When I lack motivation, I try to go back and read some of John’s older blogs. This one is from the end of 2020, but I thought some of you would want to read it again.

I can’t take credit for this story. It was told to me by a former world champion of which the concept sounded vaguely familiar. Of course, how do I tell this story without it sounding negative? I certainly don’t mean anything in a derogatory manner but there is something about the story which may touch a nerve. And so, the names have been changed to protect the innocent. Here goes anyway.

In the early ‘50s, Wally opened up a steakhouse. For miles around, he offered the largest and best tasting steaks, all at an affordable price. So great was Wally’s Steakhouse that people drove from all over the country just to have a steak at Wally’s.

Pretty soon, Wally’s became so popular that it became very crowded. Real simple. Show up at Wally’s any time and he was happy to invite you in.

Soon though, Wally’s became so busy that you had to make a reservation. Call up Wally’s and they’d give you a time. You show up, get a seat inside, and order the greatest steaks you ever tasted. Once again, it became so busy, Wally had to put an extension on the place to house all the extra tables. In addition, Wally opened up steakhouses in other parts of the country. They too offered great food at reasonable prices, but the service began to slip. When there was just one Wally’s, it was easy for Wally to maintain control.

Customers may have begun to complain about the service, but they still called and showed up. After all, nobody had what Wally’s had.

Wally was getting older and his family began to take over the restaurant. Their ideas were to now require a reservation and payment for your meal ahead of time. You also had to be a regular customer of Wally’s, eating at a certain number of Wally’s for breakfast before you were allowed a dinner reservation. Once you received the reservation time, you were instructed to check in but stay in your car in the parking lot before you were allowed into the restaurant.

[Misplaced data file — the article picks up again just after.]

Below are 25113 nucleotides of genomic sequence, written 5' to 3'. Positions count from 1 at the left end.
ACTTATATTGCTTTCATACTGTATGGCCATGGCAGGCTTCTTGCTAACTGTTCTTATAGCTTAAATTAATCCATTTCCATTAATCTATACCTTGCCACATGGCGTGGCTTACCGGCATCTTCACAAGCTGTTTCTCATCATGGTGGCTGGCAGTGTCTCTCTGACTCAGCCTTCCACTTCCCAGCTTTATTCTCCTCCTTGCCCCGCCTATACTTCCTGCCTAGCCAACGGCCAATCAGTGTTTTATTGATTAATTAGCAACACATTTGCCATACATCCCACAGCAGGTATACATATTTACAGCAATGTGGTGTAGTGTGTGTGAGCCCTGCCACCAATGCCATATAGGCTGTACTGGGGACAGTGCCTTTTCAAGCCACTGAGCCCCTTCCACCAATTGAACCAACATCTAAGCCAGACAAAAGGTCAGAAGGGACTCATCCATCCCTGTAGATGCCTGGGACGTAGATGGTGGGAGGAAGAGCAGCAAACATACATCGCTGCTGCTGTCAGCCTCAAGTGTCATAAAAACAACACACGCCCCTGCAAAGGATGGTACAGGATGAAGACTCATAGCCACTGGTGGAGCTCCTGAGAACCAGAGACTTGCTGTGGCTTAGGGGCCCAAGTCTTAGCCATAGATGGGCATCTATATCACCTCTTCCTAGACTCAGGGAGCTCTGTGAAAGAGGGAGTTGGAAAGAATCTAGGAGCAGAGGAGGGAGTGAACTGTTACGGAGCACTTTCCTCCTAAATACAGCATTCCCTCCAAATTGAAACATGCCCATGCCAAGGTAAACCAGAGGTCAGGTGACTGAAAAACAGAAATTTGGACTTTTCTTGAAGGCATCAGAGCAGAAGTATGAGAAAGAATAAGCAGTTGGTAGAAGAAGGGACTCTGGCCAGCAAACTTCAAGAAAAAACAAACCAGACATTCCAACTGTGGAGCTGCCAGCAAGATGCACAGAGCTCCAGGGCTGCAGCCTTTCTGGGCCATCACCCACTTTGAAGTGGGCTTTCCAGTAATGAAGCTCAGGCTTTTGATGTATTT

The family decided to raise the prices and reduce the size of the steaks. No longer was Wally’s the most affordable and the steaks were no longer as tasty or as large.

And again, the crowds kept coming. Now Wally’s required you to sign in and pay online for a reservation rather than a phone call along with signing a variety of online waivers as to their service. You then had to wait to have your reservation accepted. Wally’s was definitely still the hot spot to eat.

Pretty soon though, a number of other restaurants – let’s call them Pete and Kyle’s, Jared’s, Franklin’s, Kyle’s – okay so maybe we were supposed to change the names – opened up. They served huge platters for extremely cheap prices; prices that even the youngest of diners could afford, along with allowing diners to simply show up and enjoy the service. And each one of them grew in size, keeping their platters huge and the prices affordable.

So what happened to Wally’s? We don’t know yet. Wally’s is still somewhat in business while the others are growing larger. Naturally people still want to go to Wally’s but it’s becoming increasing expensive for such a small portion.

Okay, so a lot of this is tongue-in-cheek. And we mean no disrespect, just bringing up a point. In fact, Wally should be commended for taking a meal – alright, let’s get to the truth – for taking the sport of drag racing off the streets and bringing it to where it is today. I’ve said this before, but the sport has now taken a life of its own. It no longer belongs to any one organization or person. It belongs to the people. The people who just want to go out and enjoy themselves, maybe to get away from the troubles of today.

So what’s the point here?

The point is there are lots of other “restaurants” to eat at. Two weekends ago, two independent east coast events catered to the “Wally” crowd, both done exceptionally well, attendance-wise. Of course, they both benefitted from the cancelation of the Reading national event, but they proved a point. There are alternatives and racers just want to race. -JOHN DiBARTOLOMEO